So what about Lerew? Reaching the back end of a big league rotation is his ceiling, but the real question is whether that means he can become a solid fourth, or if he has to instead live the life of the bumpable fifth who gets an all-expenses paid trip back to Triple-A one bad outing too many. I don't see why he can't make it-he's one of the Braves' classic long-limbed talents with consistent low-90s heat, and it looks like he's beaten the mechanical issues that short-circuited his slider and change last season. He seems to have mastered those, shutting down Norfolk and Charlotte across 13.2 scoreless innings in his last two starts. He's also a superior athlete, even by the Braves' standards, that rare Lilliquist type who can field and hit and run and basically play baseball and remind everyone that pitchers don't all have to wind up like so many latter-day incarnations of Ron Herbel. He's a career .298 hitter in the minors, and has even stolen three bases.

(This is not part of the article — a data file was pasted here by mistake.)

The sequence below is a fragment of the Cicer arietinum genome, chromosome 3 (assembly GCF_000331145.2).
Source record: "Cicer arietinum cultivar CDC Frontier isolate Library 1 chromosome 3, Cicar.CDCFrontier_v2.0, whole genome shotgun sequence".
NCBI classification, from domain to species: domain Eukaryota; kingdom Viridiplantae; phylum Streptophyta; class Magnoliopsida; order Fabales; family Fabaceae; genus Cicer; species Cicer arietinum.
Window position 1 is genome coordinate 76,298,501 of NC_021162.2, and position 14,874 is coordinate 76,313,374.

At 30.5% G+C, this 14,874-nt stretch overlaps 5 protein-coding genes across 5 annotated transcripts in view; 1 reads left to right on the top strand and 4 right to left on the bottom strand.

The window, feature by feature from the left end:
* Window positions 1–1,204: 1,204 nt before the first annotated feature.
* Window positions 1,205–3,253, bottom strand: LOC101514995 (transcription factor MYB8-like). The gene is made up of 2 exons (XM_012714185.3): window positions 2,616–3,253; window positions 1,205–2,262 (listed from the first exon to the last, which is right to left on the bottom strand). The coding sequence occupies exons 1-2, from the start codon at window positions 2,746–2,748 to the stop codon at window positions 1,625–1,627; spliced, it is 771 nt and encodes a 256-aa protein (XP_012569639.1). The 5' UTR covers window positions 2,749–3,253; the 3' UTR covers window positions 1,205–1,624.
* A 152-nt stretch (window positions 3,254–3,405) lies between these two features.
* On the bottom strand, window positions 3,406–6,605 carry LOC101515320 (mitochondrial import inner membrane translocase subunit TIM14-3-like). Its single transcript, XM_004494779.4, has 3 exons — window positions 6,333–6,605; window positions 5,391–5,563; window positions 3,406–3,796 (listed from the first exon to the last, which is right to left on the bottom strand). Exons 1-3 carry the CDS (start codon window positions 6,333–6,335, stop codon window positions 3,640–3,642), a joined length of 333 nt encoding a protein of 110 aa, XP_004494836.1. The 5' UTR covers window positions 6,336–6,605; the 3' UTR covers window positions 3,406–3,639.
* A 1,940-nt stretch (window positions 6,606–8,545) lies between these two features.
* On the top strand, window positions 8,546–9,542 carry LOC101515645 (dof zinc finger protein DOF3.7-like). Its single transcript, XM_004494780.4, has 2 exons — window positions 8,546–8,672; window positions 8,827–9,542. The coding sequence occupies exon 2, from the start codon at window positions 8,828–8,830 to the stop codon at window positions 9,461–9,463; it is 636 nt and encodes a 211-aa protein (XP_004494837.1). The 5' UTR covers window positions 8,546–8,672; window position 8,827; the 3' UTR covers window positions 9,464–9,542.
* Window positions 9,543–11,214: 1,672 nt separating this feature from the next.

A couple of cool things are going on here. First, it looks like Lou Piniella's going with an offense-defense platoon at shortstop. Admittedly, Ryan Theriot isn't the offensive powerhouse you might relish if you were one of those people who employed Willie Greene or Tim Naehring gambits in those Strat league seasons where they're 4e7s and you think "Shazam! I'll beat those guys bloody." Instead, it's more like Piniella's solution to his shortstop problems in his still-remarkable 1995 season with the Mariners, where he alternated Luis Sojo and Felix Fermin as a punch-and-judy combo (Sojo provided the punch) in the last year before the job was A-Rod's once and for all. Now, admittedly, Mariners fans may not remember that season fondly, since Rodriguez probably could have just been handed the job down the stretch instead of being treated to watching that combo play short. Certainly, I always found Piniella's solution intriguing. I wondered if it was an echo of the ugly days of Piniella's first two seasons of skippering-the 1986 and 1987 Yankes, a team infamously without a shortstop, as the lurched between Bobby Meacham, Wayne Tolleson, Mike Fischlin, and Paul Zuvella, or the cast that would eventually make a Bronx hero out of Alvaro Espinoza.